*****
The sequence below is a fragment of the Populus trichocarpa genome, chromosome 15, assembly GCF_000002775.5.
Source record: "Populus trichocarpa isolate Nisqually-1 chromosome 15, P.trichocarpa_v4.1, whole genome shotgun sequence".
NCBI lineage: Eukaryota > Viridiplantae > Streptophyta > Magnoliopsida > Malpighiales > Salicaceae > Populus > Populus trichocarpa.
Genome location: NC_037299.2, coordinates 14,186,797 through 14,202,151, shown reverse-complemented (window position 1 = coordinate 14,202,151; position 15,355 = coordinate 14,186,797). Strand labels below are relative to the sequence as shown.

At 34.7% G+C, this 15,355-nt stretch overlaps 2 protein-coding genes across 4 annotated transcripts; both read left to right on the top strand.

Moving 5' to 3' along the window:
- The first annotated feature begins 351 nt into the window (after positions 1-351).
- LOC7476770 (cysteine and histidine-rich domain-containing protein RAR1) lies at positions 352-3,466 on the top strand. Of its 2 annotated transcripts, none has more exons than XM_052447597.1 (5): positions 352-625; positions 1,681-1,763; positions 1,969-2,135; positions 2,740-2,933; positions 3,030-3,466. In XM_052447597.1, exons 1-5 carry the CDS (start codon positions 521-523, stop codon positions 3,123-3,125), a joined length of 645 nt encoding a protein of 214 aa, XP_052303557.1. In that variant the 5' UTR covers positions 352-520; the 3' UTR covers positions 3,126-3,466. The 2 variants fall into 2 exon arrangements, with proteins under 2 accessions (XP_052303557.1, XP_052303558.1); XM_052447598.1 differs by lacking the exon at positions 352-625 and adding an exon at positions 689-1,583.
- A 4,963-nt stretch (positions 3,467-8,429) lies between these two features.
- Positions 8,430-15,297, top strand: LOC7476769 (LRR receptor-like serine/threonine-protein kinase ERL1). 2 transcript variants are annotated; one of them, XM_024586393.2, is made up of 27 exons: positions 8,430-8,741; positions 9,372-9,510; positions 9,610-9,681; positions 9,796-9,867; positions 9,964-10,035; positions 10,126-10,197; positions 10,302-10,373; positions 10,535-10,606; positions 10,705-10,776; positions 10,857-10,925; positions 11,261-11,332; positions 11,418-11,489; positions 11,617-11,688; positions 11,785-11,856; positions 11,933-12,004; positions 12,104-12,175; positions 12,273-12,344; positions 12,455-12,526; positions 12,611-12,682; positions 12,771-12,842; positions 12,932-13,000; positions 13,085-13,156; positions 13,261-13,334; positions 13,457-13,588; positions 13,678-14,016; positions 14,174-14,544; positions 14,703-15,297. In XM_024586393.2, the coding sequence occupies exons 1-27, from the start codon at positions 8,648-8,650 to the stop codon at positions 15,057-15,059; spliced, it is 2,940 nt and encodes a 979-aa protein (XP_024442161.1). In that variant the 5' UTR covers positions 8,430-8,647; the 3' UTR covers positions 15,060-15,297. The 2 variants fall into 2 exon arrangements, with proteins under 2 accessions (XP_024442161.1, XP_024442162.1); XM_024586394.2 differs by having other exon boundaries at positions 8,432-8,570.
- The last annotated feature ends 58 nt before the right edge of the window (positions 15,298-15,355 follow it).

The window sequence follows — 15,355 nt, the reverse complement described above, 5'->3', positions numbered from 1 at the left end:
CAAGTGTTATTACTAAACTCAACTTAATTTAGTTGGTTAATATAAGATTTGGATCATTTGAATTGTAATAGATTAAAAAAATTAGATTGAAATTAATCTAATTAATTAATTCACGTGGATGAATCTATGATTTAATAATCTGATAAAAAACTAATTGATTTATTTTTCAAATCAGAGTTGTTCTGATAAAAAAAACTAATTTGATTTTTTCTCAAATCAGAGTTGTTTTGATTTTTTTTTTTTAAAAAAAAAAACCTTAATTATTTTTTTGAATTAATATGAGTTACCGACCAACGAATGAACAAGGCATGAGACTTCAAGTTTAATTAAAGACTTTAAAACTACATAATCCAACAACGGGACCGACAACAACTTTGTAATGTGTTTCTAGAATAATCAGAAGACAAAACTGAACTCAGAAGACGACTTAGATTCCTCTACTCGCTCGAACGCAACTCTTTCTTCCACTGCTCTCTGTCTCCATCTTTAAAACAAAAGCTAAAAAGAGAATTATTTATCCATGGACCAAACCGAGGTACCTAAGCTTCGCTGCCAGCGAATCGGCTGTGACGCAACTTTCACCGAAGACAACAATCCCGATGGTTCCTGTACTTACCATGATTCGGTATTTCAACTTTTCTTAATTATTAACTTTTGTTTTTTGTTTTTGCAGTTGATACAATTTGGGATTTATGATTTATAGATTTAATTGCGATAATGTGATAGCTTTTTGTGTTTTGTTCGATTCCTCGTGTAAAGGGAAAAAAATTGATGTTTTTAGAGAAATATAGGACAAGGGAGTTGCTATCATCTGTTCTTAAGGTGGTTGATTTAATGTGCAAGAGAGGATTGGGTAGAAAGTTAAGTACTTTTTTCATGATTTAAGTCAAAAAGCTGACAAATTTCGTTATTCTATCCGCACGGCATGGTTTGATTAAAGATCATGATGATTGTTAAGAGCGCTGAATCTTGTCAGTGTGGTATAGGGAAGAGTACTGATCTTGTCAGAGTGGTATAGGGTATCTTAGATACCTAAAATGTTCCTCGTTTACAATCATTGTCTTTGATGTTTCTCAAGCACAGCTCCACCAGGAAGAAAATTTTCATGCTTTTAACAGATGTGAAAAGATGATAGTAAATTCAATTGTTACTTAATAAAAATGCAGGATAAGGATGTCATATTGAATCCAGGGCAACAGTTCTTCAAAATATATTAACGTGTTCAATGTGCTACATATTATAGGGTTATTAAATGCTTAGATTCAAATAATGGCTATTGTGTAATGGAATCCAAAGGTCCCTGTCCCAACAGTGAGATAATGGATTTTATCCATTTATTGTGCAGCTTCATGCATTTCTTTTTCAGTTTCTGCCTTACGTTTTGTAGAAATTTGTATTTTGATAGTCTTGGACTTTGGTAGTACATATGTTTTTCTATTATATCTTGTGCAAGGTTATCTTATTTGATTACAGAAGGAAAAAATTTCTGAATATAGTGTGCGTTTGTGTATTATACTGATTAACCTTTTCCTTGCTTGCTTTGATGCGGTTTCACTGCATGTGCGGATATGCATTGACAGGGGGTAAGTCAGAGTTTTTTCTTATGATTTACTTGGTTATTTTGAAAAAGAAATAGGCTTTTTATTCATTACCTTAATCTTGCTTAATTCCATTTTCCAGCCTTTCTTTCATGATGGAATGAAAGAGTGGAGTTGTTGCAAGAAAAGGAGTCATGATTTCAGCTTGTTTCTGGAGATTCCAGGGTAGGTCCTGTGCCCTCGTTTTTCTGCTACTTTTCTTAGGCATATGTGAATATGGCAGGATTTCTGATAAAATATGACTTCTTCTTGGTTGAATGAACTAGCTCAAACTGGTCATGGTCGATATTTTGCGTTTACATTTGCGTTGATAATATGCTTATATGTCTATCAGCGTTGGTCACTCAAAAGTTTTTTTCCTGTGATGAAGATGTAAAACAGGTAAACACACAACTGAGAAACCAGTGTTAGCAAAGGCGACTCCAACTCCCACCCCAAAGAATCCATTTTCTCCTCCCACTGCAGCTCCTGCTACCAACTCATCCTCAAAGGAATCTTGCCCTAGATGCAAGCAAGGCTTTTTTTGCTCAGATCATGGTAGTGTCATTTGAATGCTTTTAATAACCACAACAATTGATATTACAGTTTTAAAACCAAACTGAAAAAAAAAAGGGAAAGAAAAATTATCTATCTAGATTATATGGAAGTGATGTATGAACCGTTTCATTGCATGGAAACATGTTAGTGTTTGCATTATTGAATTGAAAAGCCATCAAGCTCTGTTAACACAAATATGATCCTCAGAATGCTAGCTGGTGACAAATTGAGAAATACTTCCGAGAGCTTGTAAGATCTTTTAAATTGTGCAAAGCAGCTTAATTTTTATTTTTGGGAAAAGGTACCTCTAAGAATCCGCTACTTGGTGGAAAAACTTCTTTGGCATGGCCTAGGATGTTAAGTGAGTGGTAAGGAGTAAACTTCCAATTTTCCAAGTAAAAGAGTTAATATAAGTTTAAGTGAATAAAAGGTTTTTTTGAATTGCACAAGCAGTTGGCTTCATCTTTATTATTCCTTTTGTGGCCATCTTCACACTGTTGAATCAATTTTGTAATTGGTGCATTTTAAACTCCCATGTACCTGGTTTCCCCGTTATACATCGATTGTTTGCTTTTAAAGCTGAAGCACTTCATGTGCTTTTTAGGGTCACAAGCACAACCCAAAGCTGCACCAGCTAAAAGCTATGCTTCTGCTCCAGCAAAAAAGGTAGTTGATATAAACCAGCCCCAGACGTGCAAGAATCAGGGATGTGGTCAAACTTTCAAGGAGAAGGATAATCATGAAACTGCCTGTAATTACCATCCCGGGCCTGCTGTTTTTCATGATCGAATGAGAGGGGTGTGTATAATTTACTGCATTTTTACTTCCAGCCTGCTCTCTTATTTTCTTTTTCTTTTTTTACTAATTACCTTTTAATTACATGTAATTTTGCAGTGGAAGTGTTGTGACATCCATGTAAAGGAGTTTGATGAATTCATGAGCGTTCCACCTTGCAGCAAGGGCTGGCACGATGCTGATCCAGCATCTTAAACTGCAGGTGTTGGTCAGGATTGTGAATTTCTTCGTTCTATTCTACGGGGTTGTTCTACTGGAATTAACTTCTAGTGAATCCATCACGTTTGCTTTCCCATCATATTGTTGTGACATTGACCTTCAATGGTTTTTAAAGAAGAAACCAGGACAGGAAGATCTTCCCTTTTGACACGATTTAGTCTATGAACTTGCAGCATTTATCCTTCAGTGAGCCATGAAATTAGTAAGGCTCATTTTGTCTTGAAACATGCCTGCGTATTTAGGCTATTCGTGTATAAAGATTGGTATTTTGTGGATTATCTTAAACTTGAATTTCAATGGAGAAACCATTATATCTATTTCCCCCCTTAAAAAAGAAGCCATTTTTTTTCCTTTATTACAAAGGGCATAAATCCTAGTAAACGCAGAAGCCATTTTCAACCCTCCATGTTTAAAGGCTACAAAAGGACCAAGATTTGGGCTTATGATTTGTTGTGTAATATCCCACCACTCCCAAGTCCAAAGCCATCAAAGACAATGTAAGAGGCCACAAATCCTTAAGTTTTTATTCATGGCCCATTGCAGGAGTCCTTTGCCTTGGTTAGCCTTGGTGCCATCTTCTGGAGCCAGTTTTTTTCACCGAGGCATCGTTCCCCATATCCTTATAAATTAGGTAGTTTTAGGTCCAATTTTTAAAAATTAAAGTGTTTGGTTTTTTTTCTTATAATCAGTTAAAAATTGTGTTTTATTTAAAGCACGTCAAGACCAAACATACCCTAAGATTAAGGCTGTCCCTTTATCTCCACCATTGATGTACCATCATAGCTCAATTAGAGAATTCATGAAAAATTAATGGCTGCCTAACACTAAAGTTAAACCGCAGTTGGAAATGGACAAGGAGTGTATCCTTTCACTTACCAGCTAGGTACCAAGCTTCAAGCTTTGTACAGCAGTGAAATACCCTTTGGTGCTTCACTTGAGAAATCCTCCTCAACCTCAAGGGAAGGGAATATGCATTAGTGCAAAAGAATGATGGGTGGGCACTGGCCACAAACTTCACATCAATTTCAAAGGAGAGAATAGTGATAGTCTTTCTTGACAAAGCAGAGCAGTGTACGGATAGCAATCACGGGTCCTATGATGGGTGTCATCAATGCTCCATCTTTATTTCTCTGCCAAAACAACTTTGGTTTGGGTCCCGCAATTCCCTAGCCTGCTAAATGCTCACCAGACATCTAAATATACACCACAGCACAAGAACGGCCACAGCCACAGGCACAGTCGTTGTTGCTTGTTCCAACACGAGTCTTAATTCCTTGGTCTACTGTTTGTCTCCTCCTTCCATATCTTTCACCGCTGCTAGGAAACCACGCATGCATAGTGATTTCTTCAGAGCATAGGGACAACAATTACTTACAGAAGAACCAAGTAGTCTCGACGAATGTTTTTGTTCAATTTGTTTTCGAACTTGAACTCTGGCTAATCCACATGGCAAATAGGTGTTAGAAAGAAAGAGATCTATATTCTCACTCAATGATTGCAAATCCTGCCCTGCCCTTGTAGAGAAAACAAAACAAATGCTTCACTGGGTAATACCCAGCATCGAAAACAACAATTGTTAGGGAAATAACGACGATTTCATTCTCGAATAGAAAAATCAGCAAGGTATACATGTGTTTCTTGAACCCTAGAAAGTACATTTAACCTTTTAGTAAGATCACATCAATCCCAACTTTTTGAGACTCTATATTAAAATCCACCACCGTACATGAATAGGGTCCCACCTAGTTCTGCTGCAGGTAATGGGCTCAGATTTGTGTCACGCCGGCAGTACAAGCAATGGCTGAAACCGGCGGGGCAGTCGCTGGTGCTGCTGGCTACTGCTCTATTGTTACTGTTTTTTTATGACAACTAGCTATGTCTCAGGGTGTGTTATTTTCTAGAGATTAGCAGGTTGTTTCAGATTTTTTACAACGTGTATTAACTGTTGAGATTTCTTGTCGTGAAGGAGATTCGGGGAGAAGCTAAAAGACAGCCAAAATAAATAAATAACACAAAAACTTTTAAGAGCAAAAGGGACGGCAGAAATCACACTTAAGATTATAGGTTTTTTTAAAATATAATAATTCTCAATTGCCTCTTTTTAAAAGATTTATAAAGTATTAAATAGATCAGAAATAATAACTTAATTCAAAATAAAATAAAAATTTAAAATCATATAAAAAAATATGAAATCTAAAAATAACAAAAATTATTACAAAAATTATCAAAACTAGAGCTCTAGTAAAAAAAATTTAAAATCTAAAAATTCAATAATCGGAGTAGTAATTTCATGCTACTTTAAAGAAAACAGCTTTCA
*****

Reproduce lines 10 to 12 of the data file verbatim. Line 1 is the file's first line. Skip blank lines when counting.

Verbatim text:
- Positions 8,430-15,297, top strand: LOC7476769 (LRR receptor-like serine/threonine-protein kinase ERL1). 2 transcript variants are annotated; one of them, XM_024586393.2, is made up of 27 exons: positions 8,430-8,741; positions 9,372-9,510; positions 9,610-9,681; positions 9,796-9,867; positions 9,964-10,035; positions 10,126-10,197; positions 10,302-10,373; positions 10,535-10,606; positions 10,705-10,776; positions 10,857-10,925; positions 11,261-11,332; positions 11,418-11,489; positions 11,617-11,688; positions 11,785-11,856; positions 11,933-12,004; positions 12,104-12,175; positions 12,273-12,344; positions 12,455-12,526; positions 12,611-12,682; positions 12,771-12,842; positions 12,932-13,000; positions 13,085-13,156; positions 13,261-13,334; positions 13,457-13,588; positions 13,678-14,016; positions 14,174-14,544; positions 14,703-15,297. In XM_024586393.2, the coding sequence occupies exons 1-27, from the start codon at positions 8,648-8,650 to the stop codon at positions 15,057-15,059; spliced, it is 2,940 nt and encodes a 979-aa protein (XP_024442161.1). In that variant the 5' UTR covers positions 8,430-8,647; the 3' UTR covers positions 15,060-15,297. The 2 variants fall into 2 exon arrangements, with proteins under 2 accessions (XP_024442161.1, XP_024442162.1); XM_024586394.2 differs by having other exon boundaries at positions 8,432-8,570.
- The last annotated feature ends 58 nt before the right edge of the window (positions 15,298-15,355 follow it).

The window sequence follows — 15,355 nt, the reverse complement described above, 5'->3', positions numbered from 1 at the left end: